There is a wonderfully quirky, counter-intuitive character to the things that happen in Jesus’ parables. Certainly, they are full of a sense that things are going to change very soon. Jesus did have an arresting vision of a kingdom, which he generally called the Kingdom of God – maybe a worldly kingdom, maybe not. It would have been a polity that radically changed many of the rules one would expect not just in first-century Judaism but in most sane societies. ‘The last shall be first, and the first last’ (Matthew 20.16); ‘let the dead bury their dead’ (Matthew 8.22), a shockingly transgressive command which the later Christian Church has steadfastly ignored. When Jesus created a new prayer for his followers, the ‘Lord’s Prayer’, its first petition addressed to the Father-God was ‘Thy kingdom come.’ There is no question but that Jesus assumed this to be an event in the near future, both cosmic and historically concrete: that idea has been a constant problem for the many generations of Christians thereafter, who have had to live with the fact that it proved not to be. Nor did such a kingdom come for the Zealots whom the Romans destroyed, together with the Temple in Jerusalem, between 66 and 70 CE, as they brutally ended three decades of growing unrest and violence in the Holy Land. Both Christianity and Judaism are radical reconstructions of the religion which, bereft of the Temple, was so traumatically disrupted in those years. Christianity created most of its sacred literature after 70 CE, while Judaism similarly produced voluminous new commentary on its existing sacred books, themselves codified from radical variants of the venerable texts in much the same period as the New Testament was being finalised. Both resulting religions would have seemed strange to the carpenter’s son from Nazareth.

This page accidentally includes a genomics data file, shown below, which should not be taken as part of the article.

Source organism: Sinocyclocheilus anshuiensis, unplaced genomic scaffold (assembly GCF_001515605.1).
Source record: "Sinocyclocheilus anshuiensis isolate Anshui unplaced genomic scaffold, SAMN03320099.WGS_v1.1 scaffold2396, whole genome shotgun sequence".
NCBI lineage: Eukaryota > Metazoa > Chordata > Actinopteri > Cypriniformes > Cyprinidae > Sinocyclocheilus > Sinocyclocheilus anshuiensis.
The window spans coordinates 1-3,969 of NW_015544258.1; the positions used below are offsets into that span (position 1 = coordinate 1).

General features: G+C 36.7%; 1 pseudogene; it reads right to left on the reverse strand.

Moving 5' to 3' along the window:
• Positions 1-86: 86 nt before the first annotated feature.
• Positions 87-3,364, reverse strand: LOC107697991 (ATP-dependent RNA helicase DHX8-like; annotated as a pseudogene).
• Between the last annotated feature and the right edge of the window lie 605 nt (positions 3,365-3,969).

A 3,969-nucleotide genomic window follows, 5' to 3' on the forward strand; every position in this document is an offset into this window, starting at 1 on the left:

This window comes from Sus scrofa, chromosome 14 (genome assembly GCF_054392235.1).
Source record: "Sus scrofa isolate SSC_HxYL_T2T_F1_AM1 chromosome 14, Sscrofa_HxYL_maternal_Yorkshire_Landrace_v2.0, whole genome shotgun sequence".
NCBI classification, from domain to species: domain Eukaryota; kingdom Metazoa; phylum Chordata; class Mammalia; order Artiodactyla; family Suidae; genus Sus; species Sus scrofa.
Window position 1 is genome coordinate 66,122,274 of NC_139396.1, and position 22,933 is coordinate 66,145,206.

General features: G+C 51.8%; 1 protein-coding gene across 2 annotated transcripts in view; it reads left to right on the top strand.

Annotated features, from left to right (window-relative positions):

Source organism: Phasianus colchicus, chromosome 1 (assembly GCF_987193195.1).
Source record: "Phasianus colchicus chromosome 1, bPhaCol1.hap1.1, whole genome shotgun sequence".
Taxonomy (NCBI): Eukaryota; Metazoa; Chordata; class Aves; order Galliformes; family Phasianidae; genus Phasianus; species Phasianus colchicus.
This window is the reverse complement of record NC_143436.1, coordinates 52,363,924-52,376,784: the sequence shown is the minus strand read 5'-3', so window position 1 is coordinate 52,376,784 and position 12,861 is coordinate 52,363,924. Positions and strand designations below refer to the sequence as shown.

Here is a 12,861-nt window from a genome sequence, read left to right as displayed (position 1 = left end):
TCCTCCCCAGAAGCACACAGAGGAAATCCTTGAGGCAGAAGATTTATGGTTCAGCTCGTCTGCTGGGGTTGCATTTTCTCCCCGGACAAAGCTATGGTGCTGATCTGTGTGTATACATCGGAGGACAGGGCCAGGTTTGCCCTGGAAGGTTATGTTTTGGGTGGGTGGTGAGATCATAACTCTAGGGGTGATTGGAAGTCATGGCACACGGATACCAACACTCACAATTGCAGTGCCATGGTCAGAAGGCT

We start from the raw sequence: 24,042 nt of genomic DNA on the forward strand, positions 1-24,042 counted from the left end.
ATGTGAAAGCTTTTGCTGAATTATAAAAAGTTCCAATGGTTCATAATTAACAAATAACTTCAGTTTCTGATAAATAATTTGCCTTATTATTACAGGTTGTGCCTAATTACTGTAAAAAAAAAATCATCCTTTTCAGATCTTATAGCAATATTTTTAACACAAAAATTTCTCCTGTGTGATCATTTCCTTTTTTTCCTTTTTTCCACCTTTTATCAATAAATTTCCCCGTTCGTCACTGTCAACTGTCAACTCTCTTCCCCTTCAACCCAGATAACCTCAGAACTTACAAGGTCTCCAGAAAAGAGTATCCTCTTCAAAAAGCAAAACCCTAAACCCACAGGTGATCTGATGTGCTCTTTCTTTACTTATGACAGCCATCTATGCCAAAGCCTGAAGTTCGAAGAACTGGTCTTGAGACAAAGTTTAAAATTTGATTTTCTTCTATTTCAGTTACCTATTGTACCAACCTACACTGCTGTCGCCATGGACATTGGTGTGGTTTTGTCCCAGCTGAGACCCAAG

If anything, Aslan’s treatment of New Testament texts is conservative by the standards of the modern academy. There is a methodological temptation in analysing the New Testament hall of mirrors to mistrust the text until it suits one’s argument to trust it; so Aslan is inclined to cite that extremely slippery narrative known as the Acts of the Apostles when it will back up what he wants to say. Nor does he question the ancient and still too little challenged assumption that Acts was written by the same man who created the gospel attributed to Luke. Rather surprisingly, he is prepared to accept the traditional biblical explanation of the peculiar pseudonymity of most of the books and letters in the New Testament: he tells us that there was a literary genre in the ancient world in which people would honour an admired personality by writing new literary works in their name. Bart Ehrman’s recent gritty study Forgery and Counterforgery: The Use of Literary Deceit in Early Christian Polemics has provided plenty of reasons to suppose that this is a piece of modern Christian wishful thinking, designed to avoid the embarrassment of recognising that people in the ancient world knew perfectly well what a forgery was, and that they didn’t hold with it.Aslan’s last chapter has a distressing trail of howlers on the Council of Nicaea of 325 CE and its aftermath. It forms too hasty and scrappy a conclusion to an argument which in its controlling narrative of a first-generation struggle for the future of a newly institutionalised Christianity, between James of Jerusalem and Paul of Tarsus, would not have been unfamiliar to those great bookends of 19th-century early church scholarship, Ferdinand Christian Baur and Adolf von Harnack. Still, there’s no harm in going down that road again, since the complexity and multi-layered nature of the New Testament repeatedly seems to come as a surprise to the faithful sitting in the pews – partly because most clergy feel that it’s more than their job’s worth to let the faithful know about it.